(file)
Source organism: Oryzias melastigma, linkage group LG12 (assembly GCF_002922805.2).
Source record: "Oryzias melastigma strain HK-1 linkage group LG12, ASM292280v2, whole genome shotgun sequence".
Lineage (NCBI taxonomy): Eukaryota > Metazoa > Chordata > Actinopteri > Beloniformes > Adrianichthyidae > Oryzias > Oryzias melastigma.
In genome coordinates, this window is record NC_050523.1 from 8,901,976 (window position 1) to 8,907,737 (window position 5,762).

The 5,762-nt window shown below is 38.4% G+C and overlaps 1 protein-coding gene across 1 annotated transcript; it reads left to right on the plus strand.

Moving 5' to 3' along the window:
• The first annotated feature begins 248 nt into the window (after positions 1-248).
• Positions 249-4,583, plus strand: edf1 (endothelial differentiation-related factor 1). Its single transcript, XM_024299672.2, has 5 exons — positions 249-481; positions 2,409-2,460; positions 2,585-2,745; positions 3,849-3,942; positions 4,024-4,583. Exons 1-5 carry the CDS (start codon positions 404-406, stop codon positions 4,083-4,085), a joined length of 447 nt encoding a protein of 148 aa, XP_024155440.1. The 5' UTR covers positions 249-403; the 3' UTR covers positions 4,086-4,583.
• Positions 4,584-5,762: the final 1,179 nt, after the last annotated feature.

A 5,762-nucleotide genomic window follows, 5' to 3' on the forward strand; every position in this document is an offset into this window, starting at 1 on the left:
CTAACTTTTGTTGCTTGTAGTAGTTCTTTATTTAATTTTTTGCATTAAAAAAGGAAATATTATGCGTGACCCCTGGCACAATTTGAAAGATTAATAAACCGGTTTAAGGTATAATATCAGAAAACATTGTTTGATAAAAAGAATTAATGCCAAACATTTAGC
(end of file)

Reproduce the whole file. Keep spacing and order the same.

Source organism: Oryzias melastigma, linkage group LG12 (assembly GCF_002922805.2).
Source record: "Oryzias melastigma strain HK-1 linkage group LG12, ASM292280v2, whole genome shotgun sequence".
Lineage (NCBI taxonomy): Eukaryota > Metazoa > Chordata > Actinopteri > Beloniformes > Adrianichthyidae > Oryzias > Oryzias melastigma.
In genome coordinates, this window is record NC_050523.1 from 8,901,976 (window position 1) to 8,907,737 (window position 5,762).

The 5,762-nt window shown below is 38.4% G+C and overlaps 1 protein-coding gene across 1 annotated transcript; it reads left to right on the plus strand.

Moving 5' to 3' along the window:
• The first annotated feature begins 248 nt into the window (after positions 1-248).
• Positions 249-4,583, plus strand: edf1 (endothelial differentiation-related factor 1). Its single transcript, XM_024299672.2, has 5 exons — positions 249-481; positions 2,409-2,460; positions 2,585-2,745; positions 3,849-3,942; positions 4,024-4,583. Exons 1-5 carry the CDS (start codon positions 404-406, stop codon positions 4,083-4,085), a joined length of 447 nt encoding a protein of 148 aa, XP_024155440.1. The 5' UTR covers positions 249-403; the 3' UTR covers positions 4,086-4,583.
• Positions 4,584-5,762: the final 1,179 nt, after the last annotated feature.

A 5,762-nucleotide genomic window follows, 5' to 3' on the forward strand; every position in this document is an offset into this window, starting at 1 on the left:
CTAACTTTTGTTGCTTGTAGTAGTTCTTTATTTAATTTTTTGCATTAAAAAAGGAAATATTATGCGTGACCCCTGGCACAATTTGAAAGATTAATAAACCGGTTTAAGGTATAATATCAGAAAACATTGTTTGATAAAAAGAATTAATGCCAAACATTTAGC